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Chapter 1: Observations, Models and Directions

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Lightning preceded the presence of life on Earth, and according to some theories was instrumental in causing it. It has been present in the human culture since antiquity. In ancient Greece, Zeus would create lightning from the top of mount Olympus when he was in a bad mood. North American Indian tribes attribute lightning to the thunderbird. The thunderbird would produce lightning by flashing its feathers and thunder by flapping its wings.

Benjamin Franklin was the first to realize, as late as the mid 18th century, that lightning was an electrical phenomenon, by noticing the similarity of lightning with the sparks produced by rubbing a dielectric material. He conducted experiments to show that lightning was electrical and in 1750 invented the lightning rod as a protection against lightning. Figure 1.1 shows the famous kite experiment which demonstrated the electrical nature of lightning. This experiment, if conducted correctly, produces sparks from the hanging key to the ground.

Figure 1.1: The famous kite experiment suggested and performed by B. Frankling to show that lightning was indeed an electrical phenomenon. If this experiment is performed in the wrong way, it may kill the experimentalist.

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We can distinguish two types of lightning discharges, cloud-to-ground and intracloud. Most discharges observed from the ground are cloud-to-ground discharges. An example of a cloud-to-ground discharge, or stroke, is displayed in Fig. 1.2 which is taken form Uman [1987]. Lightning discharges are ultimately caused by the air motion around the clouds, inducing charge separation. This stored energy is dissipated in the form of a lightning discharge or stroke. The stroke starts with a stepped leader in a series of 1 $\mu \sec $ steps of length of about 50 m. Before the stepped discharge reaches the ground, a second discharge of the opposite charge starts from the ground. The two discharges meet shorting the circuit and a return stroke is formed which propagates upwards along the ionized channel lowering the charge.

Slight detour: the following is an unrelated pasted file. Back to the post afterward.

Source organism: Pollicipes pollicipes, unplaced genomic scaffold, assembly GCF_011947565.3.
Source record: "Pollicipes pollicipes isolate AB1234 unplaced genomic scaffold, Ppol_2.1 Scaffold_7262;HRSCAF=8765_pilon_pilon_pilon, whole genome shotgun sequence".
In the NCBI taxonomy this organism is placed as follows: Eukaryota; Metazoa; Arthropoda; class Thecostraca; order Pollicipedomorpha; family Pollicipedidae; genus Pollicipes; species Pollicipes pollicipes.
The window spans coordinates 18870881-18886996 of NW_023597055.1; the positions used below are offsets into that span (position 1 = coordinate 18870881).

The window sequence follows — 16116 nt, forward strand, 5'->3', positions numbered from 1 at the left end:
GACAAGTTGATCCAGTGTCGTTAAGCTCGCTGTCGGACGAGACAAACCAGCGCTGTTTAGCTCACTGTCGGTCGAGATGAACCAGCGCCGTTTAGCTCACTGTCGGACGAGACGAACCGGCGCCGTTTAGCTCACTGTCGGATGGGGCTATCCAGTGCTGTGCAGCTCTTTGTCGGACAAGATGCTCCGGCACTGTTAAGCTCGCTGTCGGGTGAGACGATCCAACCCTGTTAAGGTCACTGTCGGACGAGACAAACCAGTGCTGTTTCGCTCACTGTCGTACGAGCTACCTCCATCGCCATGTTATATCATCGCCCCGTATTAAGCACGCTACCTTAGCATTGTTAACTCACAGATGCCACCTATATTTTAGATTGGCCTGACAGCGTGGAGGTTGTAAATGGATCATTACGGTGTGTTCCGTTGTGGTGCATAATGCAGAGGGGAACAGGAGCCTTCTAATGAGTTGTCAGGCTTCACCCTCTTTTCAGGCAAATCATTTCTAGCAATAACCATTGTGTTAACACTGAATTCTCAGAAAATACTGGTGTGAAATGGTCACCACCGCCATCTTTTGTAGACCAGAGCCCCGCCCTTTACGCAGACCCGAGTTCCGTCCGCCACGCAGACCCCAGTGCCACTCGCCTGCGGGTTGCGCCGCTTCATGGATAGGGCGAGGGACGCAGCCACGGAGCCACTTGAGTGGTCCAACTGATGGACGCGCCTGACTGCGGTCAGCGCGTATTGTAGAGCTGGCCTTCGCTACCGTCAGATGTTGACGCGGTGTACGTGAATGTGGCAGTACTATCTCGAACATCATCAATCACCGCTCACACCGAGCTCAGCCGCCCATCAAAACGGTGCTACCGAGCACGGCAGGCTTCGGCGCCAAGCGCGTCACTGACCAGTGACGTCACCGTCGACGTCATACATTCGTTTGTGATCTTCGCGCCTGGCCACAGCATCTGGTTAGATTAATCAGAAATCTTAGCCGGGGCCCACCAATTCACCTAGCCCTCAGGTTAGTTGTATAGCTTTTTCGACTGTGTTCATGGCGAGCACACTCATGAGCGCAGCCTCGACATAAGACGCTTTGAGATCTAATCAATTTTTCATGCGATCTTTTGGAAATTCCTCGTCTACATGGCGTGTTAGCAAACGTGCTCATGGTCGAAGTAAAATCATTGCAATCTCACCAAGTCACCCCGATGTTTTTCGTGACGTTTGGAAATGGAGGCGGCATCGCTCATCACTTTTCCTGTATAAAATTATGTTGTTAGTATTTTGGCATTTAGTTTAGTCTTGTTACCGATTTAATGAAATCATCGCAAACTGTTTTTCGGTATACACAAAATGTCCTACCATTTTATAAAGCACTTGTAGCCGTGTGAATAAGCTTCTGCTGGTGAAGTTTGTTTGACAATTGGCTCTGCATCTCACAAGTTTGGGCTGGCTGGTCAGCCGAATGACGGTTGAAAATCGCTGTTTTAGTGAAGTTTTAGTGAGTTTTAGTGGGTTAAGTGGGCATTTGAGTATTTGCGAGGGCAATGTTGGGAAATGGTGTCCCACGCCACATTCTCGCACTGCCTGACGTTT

Figure 1.2: A cloud-to-ground lightning discharge. It starts with the stepped leader propagating down. Before the stepped discharge reaches the ground, a second discharge of the opposite charge starts from the ground. The two discharges meet shorting the circuit and a return stroke is formed which propagates upward lowering the charge. This picture is taken from Uman 1987.

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The velocity of propagation of the return stroke is a fraction of the velocity of light [Uman 1987]. A cloud-to-ground discharge acts as a vertical electric dipole antenna and radiates predominantly in the horizontal direction. An intracloud discharge occurs mainly inside the cloud or between clouds in the horizontal direction. It acts as a horizontal electric dipole antenna radiating its energy predominantly upwards as well as downwards. Uman [1987] reports measurements of intracloud discharges suggesting a propagation speed equal to a fraction of the speed of light. The length of the discharge may reach tens, and sometimes hundreds, of kms in the so called spider lightning mode [Lyons, 1994], hence generating a large dipole moment.

A lightning flash lasts for about 0.5 sec [Uman 1987] and is composed of a few strokes, which last for a few msec. A flash may discharge a charge as large as Q=100 C which was originally separated by a distance, on average, of 5 km, dissipating about $\frac{9\times 10^9Q^2}R=10^9-10^{10}$J of energy and generating an average power of about 109-1010 W. Since the global flash rate, which is distributed preferentially near the equator, is about 100 flashes/sec, the total mean power generated globally by lightning is about 1011-1012 W. As a reference, the averaged power consumption of the United States is about $5\times 10^{11}$ W.